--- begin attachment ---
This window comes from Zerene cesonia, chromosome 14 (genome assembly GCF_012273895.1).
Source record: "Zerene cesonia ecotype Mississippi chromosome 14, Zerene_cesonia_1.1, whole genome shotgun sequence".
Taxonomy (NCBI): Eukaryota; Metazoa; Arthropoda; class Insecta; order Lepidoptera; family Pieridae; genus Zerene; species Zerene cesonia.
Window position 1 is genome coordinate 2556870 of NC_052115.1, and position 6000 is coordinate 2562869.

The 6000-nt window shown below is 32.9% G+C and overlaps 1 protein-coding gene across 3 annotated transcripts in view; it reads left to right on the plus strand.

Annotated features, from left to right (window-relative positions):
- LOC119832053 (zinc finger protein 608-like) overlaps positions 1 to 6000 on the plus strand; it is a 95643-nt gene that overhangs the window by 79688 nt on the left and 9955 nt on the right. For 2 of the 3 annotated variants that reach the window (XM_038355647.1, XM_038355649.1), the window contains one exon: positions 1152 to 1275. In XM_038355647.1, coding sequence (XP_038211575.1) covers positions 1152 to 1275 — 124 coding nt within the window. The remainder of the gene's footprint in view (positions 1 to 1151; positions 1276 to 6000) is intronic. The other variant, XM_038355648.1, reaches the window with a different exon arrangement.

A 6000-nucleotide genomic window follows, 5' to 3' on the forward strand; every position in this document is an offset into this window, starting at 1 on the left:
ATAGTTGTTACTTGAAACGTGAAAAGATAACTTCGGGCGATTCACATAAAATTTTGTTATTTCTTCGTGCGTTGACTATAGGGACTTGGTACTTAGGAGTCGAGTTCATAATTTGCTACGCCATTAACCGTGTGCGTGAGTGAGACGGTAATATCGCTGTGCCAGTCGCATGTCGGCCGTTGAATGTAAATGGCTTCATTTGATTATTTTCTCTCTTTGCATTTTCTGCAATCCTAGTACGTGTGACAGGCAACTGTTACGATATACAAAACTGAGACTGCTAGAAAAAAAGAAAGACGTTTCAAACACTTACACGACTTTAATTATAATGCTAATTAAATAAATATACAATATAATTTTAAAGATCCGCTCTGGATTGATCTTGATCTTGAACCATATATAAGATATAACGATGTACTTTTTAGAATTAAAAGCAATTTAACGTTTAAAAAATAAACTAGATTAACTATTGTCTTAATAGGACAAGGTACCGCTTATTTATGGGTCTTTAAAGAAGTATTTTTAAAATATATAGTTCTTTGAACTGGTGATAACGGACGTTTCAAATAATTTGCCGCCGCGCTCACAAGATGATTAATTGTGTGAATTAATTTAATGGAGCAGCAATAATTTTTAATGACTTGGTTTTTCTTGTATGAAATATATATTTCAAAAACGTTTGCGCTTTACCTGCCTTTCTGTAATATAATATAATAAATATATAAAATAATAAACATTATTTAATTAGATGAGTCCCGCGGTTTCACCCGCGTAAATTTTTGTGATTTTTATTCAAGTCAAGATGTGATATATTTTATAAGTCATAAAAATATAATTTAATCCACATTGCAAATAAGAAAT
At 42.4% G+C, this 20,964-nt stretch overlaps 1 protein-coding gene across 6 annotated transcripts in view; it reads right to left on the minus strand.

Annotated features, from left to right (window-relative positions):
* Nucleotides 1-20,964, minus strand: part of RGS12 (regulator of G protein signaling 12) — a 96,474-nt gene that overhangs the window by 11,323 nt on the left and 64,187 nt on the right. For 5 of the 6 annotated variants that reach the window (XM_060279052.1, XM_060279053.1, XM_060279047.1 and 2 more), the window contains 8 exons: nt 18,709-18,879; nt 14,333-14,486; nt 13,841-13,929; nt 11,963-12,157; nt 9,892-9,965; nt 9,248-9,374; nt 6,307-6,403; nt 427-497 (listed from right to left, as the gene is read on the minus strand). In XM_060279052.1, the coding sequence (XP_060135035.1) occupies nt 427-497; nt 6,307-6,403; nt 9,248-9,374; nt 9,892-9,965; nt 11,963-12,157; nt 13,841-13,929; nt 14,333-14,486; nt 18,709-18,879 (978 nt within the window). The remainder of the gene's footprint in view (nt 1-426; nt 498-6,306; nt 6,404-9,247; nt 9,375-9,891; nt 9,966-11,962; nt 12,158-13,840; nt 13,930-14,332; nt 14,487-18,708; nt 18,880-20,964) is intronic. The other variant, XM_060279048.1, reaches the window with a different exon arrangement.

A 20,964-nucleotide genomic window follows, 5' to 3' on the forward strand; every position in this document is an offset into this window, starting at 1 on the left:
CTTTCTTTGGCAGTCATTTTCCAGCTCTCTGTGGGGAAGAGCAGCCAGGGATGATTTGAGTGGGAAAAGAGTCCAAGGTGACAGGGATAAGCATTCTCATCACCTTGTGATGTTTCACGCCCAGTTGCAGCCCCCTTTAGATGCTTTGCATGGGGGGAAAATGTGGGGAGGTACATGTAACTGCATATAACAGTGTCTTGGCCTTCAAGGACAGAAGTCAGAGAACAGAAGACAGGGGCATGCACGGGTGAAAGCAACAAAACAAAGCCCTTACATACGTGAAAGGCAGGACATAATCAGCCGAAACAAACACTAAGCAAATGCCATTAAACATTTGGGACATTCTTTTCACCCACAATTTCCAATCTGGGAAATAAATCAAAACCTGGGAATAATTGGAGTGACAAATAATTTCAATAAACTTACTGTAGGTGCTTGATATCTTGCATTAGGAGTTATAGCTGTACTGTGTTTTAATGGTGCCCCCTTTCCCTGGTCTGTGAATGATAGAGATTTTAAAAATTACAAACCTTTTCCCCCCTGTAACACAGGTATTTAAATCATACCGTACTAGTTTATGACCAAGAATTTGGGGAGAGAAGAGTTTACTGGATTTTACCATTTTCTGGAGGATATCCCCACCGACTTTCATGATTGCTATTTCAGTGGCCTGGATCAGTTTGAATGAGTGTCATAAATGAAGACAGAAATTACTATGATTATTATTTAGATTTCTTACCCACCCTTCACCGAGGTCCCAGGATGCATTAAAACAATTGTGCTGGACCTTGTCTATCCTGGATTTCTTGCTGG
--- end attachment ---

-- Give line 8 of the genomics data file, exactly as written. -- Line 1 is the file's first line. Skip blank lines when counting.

A 6000-nucleotide genomic window follows, 5' to 3' on the forward strand; every position in this document is an offset into this window, starting at 1 on the left: